Berger and Luckmann’s term ‘socialization 2’ does not really capture this phenomena in an illuminating way—‘acculturation’ is the way to go, assuming you are being neutral and not judging the Arab society mores discriminating against females (and then other terms would apply, eh? Let’s settle on ‘unjust’ for now).  As always I wish to understand how these two terms, socialization and acculturation, if they do indeed parse out the true or right distinctions in our development, operate in neural terms.  As I mentioned, Allan Schore has given us a good start on the socialization front in his excellent summary of research into the neural systems supporting attachment and emotional regulation, but what are the neural systems supporting acculturation? I presume acculturation is quite complex and not at all unified into a single system.  Consider some of the various facets: kinesics, e.g., body language, social mores of politeness, social constraints on topics for conversation, divisions between groups, child-rearing and elder support practices, along with the traditional anthropological subjects of property inheritance, matri- and patri-lineal succession, ways of forming alliances, e.g., marriages, and rituals marking birth, death, and the passages falling in-between.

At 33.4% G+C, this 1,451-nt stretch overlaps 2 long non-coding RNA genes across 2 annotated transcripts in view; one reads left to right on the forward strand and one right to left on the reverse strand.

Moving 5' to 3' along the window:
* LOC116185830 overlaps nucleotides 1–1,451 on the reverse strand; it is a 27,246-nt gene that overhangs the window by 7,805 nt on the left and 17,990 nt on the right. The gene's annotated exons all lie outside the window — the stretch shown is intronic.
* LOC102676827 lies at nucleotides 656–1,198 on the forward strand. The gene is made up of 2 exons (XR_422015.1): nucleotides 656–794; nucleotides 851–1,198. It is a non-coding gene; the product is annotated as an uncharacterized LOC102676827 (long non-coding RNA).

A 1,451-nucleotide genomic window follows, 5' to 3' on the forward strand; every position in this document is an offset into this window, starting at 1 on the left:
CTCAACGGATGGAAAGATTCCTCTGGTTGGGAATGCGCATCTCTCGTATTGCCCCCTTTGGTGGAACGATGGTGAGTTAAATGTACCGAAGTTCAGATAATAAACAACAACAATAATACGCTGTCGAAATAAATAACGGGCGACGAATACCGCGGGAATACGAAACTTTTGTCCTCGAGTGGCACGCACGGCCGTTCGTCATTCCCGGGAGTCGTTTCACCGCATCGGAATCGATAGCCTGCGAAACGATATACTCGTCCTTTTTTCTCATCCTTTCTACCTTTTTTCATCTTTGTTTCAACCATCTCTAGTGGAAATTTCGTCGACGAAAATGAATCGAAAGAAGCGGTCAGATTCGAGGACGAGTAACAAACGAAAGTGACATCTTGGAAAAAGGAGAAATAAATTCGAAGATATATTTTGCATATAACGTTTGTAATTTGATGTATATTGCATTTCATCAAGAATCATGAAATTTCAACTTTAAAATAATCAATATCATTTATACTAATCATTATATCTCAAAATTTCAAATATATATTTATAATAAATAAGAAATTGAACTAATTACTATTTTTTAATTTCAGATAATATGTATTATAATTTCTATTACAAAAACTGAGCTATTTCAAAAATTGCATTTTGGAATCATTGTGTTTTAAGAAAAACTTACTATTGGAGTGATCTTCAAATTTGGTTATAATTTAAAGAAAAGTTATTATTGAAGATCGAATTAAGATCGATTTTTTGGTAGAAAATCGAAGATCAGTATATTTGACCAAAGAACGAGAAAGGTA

Thinking about the conventional understanding of our current paradigms, some of these facets would be inherent in procedural and semantic memories, while some would seem to operate through episodic or autonoetic memories.  Many would seem to operate as constraints as to what could be understood, remembered and practiced as orthodox and acceptable, i.e., the less conscious standards by which we judge the others.  Ah, so much more to understand as we progress in our thinking when we are more capable.

I leave you with a passage from the Art of Writing, written by Lu Chi (more on him later) around 300 CE and translated by Sam Hamill:

Ordering thoughts and ideas we begin to choose our words.

Each choice is made with care, fit with a sense of proportion.

Shadowy thoughts are brought into the light of reason; echoes are traced to their sources.

It is like following the branch to find the trembling leaf, like following the stream to find the spring.

*  *  *  *  *

Calm the heart’s dark waters; Collect from deep thoughts the proper names for things.


Lu Chi’s lessons apply, I believe, to most intellectual endeavors.  As always, looking for the proper name of things, I travel on.